By Matt Blume
I remember that automated voice wringing the AM radio waves in western Kansas during my formative years of the early 80’s. I cleaned our garage every other Saturday to earn 5 bucks. And there, in our garage next to the WD-40 and cans of Shasta sat our AM radio. We had a tape player and an FM radio as well but the FM radio station sucked and my tape collection was no better. It wasn’t only the warnings playing on KAYS 1400 AM, there were also golden-oldies, high-school football and Royals games. There was also my personal favorite, a program called Party Line that never quite lived up to its name. Part verbal garage sale and part citywide announcement, the analog Craigslist still plays in my head. Everyone you can imagine called Party Line to request a babysitter or snow removal or advertise used cars. Most of my friends were beyond bored by the program but the various voices pulled me in and I always listened.
I loved hearing grumbly old men grumble and women with thick volga german accents selling homemade bierocks. I had an appreciation for the dry humor of someone actually trying to sell a broken lawn mower or three rakes and a Mr. Coffee. You could hear a mom overselling a lot of size 13 levi’s with no holes but some signs of wear. I once heard my seventh grade social studies teacher selling a used cross-bow. What had he used it on? He was too odd to hunt.
It was those sounds that significantly delayed my recent purchase of a radio (I am not ashamed to admit I spent the better part of two months researching the options). I was disinterested in the Bluetooth or USB charging features. I didn’t need the thing to tell me barometric pressure or connect to my Spotify account. What I wanted was to replicate the sound of the AM radio. I am always searching for those voices. Unedited and unapologetic. Voices earnest in persuading listeners to part with 15 dollars for a used love seat that was missing a cushion.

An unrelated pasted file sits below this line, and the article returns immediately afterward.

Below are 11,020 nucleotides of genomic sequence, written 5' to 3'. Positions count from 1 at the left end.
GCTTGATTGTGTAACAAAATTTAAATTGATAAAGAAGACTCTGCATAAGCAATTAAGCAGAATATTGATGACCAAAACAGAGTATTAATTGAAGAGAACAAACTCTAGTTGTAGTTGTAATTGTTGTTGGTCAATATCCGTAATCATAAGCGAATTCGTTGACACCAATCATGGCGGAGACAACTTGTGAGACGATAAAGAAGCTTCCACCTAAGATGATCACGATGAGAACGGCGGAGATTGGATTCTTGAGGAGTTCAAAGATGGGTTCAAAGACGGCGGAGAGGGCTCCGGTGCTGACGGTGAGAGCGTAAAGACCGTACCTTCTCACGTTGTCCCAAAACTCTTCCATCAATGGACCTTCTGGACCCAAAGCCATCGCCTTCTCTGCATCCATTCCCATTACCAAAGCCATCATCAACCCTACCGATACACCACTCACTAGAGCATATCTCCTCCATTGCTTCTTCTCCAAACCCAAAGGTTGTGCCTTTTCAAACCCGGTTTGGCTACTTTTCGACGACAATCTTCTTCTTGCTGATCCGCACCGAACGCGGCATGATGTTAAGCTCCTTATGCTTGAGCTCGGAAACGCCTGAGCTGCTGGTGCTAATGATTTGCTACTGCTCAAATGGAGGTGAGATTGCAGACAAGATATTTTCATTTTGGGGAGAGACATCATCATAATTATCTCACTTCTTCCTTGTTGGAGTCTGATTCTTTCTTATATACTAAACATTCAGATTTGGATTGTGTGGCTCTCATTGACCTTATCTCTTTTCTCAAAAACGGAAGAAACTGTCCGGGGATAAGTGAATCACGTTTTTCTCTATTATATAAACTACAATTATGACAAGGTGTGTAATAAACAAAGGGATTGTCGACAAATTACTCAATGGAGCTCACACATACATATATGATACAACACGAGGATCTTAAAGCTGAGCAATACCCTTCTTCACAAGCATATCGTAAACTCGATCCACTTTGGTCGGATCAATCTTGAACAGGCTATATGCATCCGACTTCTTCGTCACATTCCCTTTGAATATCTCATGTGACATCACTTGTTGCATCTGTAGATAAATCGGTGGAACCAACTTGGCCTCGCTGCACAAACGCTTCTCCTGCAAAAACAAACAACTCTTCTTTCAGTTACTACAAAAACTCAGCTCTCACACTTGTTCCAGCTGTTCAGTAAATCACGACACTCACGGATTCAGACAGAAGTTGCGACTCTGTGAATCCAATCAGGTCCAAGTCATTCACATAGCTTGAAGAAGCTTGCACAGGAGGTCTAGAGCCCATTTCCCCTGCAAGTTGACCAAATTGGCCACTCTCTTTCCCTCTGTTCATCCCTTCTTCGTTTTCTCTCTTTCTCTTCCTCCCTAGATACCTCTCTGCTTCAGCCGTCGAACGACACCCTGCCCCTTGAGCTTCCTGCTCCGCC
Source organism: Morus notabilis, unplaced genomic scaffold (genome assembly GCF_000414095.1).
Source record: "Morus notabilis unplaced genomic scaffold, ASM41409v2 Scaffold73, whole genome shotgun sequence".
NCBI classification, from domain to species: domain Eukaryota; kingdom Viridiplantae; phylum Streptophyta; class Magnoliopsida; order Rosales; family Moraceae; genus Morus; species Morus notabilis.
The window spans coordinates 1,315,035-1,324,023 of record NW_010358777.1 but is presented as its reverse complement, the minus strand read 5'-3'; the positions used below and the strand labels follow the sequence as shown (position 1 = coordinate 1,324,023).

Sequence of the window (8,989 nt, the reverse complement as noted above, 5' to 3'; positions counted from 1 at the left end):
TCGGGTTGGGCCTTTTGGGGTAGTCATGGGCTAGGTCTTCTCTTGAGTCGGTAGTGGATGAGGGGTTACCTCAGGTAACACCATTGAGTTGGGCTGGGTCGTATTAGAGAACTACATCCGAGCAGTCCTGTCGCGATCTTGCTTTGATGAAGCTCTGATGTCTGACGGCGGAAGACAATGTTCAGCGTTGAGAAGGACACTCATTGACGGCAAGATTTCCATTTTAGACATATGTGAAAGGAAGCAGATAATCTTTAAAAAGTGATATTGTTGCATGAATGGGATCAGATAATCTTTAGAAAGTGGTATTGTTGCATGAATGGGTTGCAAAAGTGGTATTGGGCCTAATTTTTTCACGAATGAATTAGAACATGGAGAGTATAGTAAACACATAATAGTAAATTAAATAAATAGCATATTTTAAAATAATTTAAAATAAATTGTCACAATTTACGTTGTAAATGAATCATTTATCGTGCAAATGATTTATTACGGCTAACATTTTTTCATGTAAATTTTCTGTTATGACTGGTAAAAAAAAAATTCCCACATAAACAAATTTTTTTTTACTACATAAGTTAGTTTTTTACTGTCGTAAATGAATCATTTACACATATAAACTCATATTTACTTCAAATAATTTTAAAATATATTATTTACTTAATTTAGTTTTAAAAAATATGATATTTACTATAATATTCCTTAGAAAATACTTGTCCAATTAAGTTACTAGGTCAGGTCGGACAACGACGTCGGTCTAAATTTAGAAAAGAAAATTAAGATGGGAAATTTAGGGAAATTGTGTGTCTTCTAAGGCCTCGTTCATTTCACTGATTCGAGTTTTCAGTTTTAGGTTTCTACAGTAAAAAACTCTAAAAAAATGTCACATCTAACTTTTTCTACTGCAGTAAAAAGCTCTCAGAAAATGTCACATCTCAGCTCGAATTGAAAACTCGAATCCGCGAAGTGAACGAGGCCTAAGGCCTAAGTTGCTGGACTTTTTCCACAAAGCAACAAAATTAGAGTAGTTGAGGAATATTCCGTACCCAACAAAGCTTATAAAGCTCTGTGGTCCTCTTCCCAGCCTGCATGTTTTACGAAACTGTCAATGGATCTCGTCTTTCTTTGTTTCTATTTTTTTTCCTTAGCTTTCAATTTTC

I’m not sure if I got the purchase right but I do know the AM radio taught me how to listen to people. It is not just the sports talk guys or Denny Matthews calling a Royals game. Often in the videos we produce our job is to just keep quiet and ask honest questions. To start open-ended conversations and ease into the content we are there to capture. We love finding the truth first and then planning how to capture it. Here is the thing that I think makes the Northpass Media approach different, we are all genuinely interested. Not just in the topics we covering but in the voices that are telling them. Of course I love it because for me it sounds like home.